Not in the clamor of the crowded street, not in the shouts and plaudits of the throng, but in ourselves, are triumph and defeat.--Henry Wadsworth Longfellow
REDIRECT ALERT! (Scroll down past this mess if you're trying to read an archived post. Thanks. No, really, thanks.)
Due to my inability to control my temper and complacently accept continued silliness with not-quite-as-reliable-as-it-ought-to-be Blogger/Blogspot, your beloved Possumblog will now waddle across the Information Dirt Road and park its prehensile tail at http://possumblog.mu.nu.
This site will remain in place as a backup in case Munuvia gets hit by a bus or something, but I don't think they have as much trouble with this as some places do. ::cough::blogspot::cough:: So click here and adjust your links. I apologize for the inconvenience, but it's one of those things.
Friday, February 27, 2004
I am NOT an ANIMAL!
Because I have a nice new hair cut and once again look nice and neat. Because of all the rain, the soccer park was closed and so the kids didn't have practice. For once I had the chance to use the time that would have otherwise been spent watching children kick a ball to take Boy and myself down the hill to HeadStart to get our many hairs trimmed.
It's been a while for both of us--about a month for him, two for me--meaning the great mat of fur on my head had gotten to the uncomfortable length of too long to look distinguished, yet not long enough for a good mullet. Just a big puffball of Shoney's Big Boy hair (except grizzled) with a wad of wooly curls around the neck. Blech.
Boy has straight fine hair that uncombs itself into a typical little-boy mop top after about ten seconds (unless it's slicked down with copious amounts of water), which is fine if it's short, but once it begins lopping over his earpans, he looks a little TOO bedraggled. We must keep up the appearance of respectability, you know.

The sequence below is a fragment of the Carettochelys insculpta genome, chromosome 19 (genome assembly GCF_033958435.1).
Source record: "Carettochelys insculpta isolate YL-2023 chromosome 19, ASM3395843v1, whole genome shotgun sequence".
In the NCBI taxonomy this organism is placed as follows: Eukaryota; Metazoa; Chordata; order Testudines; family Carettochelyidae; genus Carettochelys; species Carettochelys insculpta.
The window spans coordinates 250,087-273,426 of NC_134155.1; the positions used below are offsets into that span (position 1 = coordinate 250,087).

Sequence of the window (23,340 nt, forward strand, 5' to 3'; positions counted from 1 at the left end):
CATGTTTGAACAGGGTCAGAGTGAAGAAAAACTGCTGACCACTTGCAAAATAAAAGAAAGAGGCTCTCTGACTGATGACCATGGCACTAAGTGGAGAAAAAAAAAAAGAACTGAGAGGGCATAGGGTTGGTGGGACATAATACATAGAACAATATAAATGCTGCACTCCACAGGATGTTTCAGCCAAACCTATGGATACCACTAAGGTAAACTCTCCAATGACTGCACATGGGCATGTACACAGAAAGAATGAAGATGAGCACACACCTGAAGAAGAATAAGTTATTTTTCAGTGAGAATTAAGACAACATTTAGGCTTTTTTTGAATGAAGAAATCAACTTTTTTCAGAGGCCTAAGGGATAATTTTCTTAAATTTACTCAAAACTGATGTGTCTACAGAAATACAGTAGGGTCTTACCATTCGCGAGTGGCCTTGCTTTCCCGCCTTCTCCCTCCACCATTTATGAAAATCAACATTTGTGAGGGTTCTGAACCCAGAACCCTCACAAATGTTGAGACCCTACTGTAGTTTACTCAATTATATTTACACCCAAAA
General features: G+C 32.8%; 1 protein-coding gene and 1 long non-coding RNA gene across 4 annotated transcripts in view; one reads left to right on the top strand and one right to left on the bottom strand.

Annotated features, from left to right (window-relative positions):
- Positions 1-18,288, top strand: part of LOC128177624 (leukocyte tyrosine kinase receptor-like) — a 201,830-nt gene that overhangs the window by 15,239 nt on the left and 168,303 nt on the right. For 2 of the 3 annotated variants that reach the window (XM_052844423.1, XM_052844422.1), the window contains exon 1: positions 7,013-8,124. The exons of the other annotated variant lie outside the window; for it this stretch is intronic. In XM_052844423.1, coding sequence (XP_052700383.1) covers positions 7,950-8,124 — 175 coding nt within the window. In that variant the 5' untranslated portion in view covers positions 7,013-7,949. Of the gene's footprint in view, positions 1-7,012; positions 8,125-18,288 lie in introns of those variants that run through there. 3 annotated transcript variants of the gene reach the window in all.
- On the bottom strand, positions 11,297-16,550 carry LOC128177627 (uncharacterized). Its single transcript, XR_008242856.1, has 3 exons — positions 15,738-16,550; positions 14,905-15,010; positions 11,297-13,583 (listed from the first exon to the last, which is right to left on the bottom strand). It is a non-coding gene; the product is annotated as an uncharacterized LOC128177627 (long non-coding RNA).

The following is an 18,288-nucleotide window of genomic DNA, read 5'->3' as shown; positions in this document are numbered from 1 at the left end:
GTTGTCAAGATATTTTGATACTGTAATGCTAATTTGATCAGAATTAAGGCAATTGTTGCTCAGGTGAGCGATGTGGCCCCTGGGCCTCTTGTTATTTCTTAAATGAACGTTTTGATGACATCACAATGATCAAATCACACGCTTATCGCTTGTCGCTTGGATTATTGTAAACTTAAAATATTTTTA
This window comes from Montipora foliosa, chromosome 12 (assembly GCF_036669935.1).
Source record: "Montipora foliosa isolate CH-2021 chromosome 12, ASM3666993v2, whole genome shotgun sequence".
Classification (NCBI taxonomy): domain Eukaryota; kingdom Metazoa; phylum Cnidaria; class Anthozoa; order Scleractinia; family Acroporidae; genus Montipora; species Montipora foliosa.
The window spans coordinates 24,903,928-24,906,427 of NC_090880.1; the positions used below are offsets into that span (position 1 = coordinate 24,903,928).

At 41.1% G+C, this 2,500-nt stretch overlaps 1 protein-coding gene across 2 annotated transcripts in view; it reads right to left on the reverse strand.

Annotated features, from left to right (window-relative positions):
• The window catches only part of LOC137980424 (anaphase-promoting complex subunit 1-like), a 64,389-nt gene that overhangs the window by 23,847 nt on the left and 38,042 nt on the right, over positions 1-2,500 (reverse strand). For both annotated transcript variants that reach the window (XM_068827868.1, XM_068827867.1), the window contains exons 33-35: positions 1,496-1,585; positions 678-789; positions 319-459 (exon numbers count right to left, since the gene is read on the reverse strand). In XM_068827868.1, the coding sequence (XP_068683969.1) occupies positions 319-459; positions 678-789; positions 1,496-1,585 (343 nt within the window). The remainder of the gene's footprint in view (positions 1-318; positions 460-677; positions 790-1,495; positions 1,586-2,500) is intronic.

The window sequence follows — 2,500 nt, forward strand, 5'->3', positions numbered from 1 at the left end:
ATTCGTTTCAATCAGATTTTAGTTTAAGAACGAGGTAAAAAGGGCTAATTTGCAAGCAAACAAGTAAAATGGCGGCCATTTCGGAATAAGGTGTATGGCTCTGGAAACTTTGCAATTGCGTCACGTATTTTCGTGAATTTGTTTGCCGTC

SO, after I got home I managed to grab Boy and run away--we decided to go to the shop by the Winn-Dixie because it was closer, and was right next door to the Dollar Tree. Jonathan has been pestering me for a week now to take him by there and let him pick out something since he was SO GOOD at my zoning board meeting last week. Puppy dog eyes, etc.,--what could I do?
Parked and walked in and for once there was no waiting. One of the hair cutters was an older looking girl/woman who had her hair cut in a short bob, I think to make herself look younger. It worked from thirty feet away. Anyway, Jonathan hopped up in her chair and I gave her the same spiel I give every single person that cuts his hair--"Just give him a regular, normal, little boy haircut. No ridges, no lines. Use scissors, and don't peel his head. And be sure an trim off the little rattail on the center of this neck." That one bad haircut at the Husky Barber Shop four years ago (and the resulting frosty attitude towards yours truly from Miss Reba) still haunts me...
As for the thing with the big choppy line around the head, I just can't stand the Moe Howard bowl cut, and have frankly never understood why parents would cut their kid's hair like that. Maybe it's because when I was young, people who were too cheap to spend 75 cents at the barber cut their own hair like this. Or maybe it's because I think Moe looks dumb. Thankfully, though, it seems the rattail phenomenon has died an achy-breaky death (at least around here. YMMV. Which, of course, "means your mullet may vary").
As his haircut started, I sat down in the other chair staffed by another bobhaired girl, except this time one whose age actually matched the style. I told her the same thing for my hair--"little boy haircut..." etc. and asked her to unburden me of that nappy mess on my neck. She got started on me, and five minutes in, Boy was already finished. Looked just like a little boy, he did. Although there were a couple of uneven spots. Nothing to quibble about.
I think my girl was new, because she actually took a lot of time and was careful and used every single cutting and combing implement she had at her disposal to crop my top. About 20 pounds of hair later, I looked like a decent person again.
Off then to the Dollar Tree--everything really is $1, except for the stuff that costs, like, TWO for a dollar. Amazing what a buck can buy, although I feel sorry for the authors whose books wind up there. Rather ignominious way to die, you know. Jonathan found himself some kind of teeny-guy-with-a-sword-and-dragon playset, we paid our dollar plus tax and were on our way home.
Haircut and a toy--hard to beat that.
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